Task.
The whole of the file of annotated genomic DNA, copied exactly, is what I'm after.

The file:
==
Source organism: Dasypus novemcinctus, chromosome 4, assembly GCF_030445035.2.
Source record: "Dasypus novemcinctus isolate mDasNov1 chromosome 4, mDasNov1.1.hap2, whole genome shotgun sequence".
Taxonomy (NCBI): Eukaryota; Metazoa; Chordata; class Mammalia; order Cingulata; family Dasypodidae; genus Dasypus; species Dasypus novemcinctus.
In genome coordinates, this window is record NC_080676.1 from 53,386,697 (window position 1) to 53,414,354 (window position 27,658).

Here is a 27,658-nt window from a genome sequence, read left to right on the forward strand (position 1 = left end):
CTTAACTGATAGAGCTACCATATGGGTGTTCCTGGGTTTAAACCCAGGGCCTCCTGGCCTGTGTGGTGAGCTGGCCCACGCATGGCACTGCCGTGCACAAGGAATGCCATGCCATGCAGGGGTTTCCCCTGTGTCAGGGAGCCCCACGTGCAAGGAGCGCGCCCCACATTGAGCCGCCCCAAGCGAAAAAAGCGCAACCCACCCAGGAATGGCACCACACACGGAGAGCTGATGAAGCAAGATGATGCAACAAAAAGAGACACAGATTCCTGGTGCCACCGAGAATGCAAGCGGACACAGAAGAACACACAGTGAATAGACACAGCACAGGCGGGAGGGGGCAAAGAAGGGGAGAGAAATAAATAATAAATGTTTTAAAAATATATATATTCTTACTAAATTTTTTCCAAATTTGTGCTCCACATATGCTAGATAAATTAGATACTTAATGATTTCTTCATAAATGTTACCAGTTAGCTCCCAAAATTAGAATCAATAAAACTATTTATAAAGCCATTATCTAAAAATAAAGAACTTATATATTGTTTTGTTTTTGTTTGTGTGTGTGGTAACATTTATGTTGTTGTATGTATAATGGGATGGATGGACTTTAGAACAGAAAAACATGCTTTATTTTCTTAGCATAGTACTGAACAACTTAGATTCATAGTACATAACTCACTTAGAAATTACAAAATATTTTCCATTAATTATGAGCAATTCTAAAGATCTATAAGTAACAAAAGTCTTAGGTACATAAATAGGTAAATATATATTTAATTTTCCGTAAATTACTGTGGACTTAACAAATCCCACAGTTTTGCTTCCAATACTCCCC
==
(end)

Source organism: Dasypus novemcinctus, chromosome 4, assembly GCF_030445035.2.
Source record: "Dasypus novemcinctus isolate mDasNov1 chromosome 4, mDasNov1.1.hap2, whole genome shotgun sequence".
Taxonomy (NCBI): Eukaryota; Metazoa; Chordata; class Mammalia; order Cingulata; family Dasypodidae; genus Dasypus; species Dasypus novemcinctus.
In genome coordinates, this window is record NC_080676.1 from 53,386,697 (window position 1) to 53,414,354 (window position 27,658).

Here is a 27,658-nt window from a genome sequence, read left to right on the forward strand (position 1 = left end):
CTTAACTGATAGAGCTACCATATGGGTGTTCCTGGGTTTAAACCCAGGGCCTCCTGGCCTGTGTGGTGAGCTGGCCCACGCATGGCACTGCCGTGCACAAGGAATGCCATGCCATGCAGGGGTTTCCCCTGTGTCAGGGAGCCCCACGTGCAAGGAGCGCGCCCCACATTGAGCCGCCCCAAGCGAAAAAAGCGCAACCCACCCAGGAATGGCACCACACACGGAGAGCTGATGAAGCAAGATGATGCAACAAAAAGAGACACAGATTCCTGGTGCCACCGAGAATGCAAGCGGACACAGAAGAACACACAGTGAATAGACACAGCACAGGCGGGAGGGGGCAAAGAAGGGGAGAGAAATAAATAATAAATGTTTTAAAAATATATATATTCTTACTAAATTTTTTCCAAATTTGTGCTCCACATATGCTAGATAAATTAGATACTTAATGATTTCTTCATAAATGTTACCAGTTAGCTCCCAAAATTAGAATCAATAAAACTATTTATAAAGCCATTATCTAAAAATAAAGAACTTATATATTGTTTTGTTTTTGTTTGTGTGTGTGGTAACATTTATGTTGTTGTATGTATAATGGGATGGATGGACTTTAGAACAGAAAAACATGCTTTATTTTCTTAGCATAGTACTGAACAACTTAGATTCATAGTACATAACTCACTTAGAAATTACAAAATATTTTCCATTAATTATGAGCAATTCTAAAGATCTATAAGTAACAAAAGTCTTAGGTACATAAATAGGTAAATATATATTTAATTTTCCGTAAATTACTGTGGACTTAACAAATCCCACAGTTTTGCTTCCAATACTCCCC